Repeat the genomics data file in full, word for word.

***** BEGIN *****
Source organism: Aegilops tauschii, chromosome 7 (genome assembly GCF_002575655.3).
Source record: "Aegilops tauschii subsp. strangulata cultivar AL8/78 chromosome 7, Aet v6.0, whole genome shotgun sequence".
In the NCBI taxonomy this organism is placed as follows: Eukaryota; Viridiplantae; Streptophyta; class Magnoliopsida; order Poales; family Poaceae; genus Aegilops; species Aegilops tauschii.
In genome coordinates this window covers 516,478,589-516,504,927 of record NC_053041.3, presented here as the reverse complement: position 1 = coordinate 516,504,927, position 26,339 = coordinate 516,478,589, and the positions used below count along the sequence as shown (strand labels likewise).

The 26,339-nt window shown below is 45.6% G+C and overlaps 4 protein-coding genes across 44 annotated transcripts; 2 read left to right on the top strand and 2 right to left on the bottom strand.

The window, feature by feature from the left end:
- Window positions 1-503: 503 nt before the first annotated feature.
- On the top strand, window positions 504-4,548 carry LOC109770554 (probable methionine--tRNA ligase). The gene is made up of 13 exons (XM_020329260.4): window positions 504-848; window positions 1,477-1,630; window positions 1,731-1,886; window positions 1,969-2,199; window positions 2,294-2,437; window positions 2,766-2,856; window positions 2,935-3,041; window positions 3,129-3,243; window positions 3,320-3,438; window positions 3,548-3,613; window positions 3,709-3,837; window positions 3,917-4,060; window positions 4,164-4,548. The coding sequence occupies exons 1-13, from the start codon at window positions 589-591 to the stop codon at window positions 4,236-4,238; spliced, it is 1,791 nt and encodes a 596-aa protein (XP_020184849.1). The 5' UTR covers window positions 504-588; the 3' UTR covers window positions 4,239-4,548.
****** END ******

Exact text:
Source organism: Aegilops tauschii, chromosome 7 (genome assembly GCF_002575655.3).
Source record: "Aegilops tauschii subsp. strangulata cultivar AL8/78 chromosome 7, Aet v6.0, whole genome shotgun sequence".
In the NCBI taxonomy this organism is placed as follows: Eukaryota; Viridiplantae; Streptophyta; class Magnoliopsida; order Poales; family Poaceae; genus Aegilops; species Aegilops tauschii.
In genome coordinates this window covers 516,478,589-516,504,927 of record NC_053041.3, presented here as the reverse complement: position 1 = coordinate 516,504,927, position 26,339 = coordinate 516,478,589, and the positions used below count along the sequence as shown (strand labels likewise).

The 26,339-nt window shown below is 45.6% G+C and overlaps 4 protein-coding genes across 44 annotated transcripts; 2 read left to right on the top strand and 2 right to left on the bottom strand.

The window, feature by feature from the left end:
- Window positions 1-503: 503 nt before the first annotated feature.
- On the top strand, window positions 504-4,548 carry LOC109770554 (probable methionine--tRNA ligase). The gene is made up of 13 exons (XM_020329260.4): window positions 504-848; window positions 1,477-1,630; window positions 1,731-1,886; window positions 1,969-2,199; window positions 2,294-2,437; window positions 2,766-2,856; window positions 2,935-3,041; window positions 3,129-3,243; window positions 3,320-3,438; window positions 3,548-3,613; window positions 3,709-3,837; window positions 3,917-4,060; window positions 4,164-4,548. The coding sequence occupies exons 1-13, from the start codon at window positions 589-591 to the stop codon at window positions 4,236-4,238; spliced, it is 1,791 nt and encodes a 596-aa protein (XP_020184849.1). The 5' UTR covers window positions 504-588; the 3' UTR covers window positions 4,239-4,548.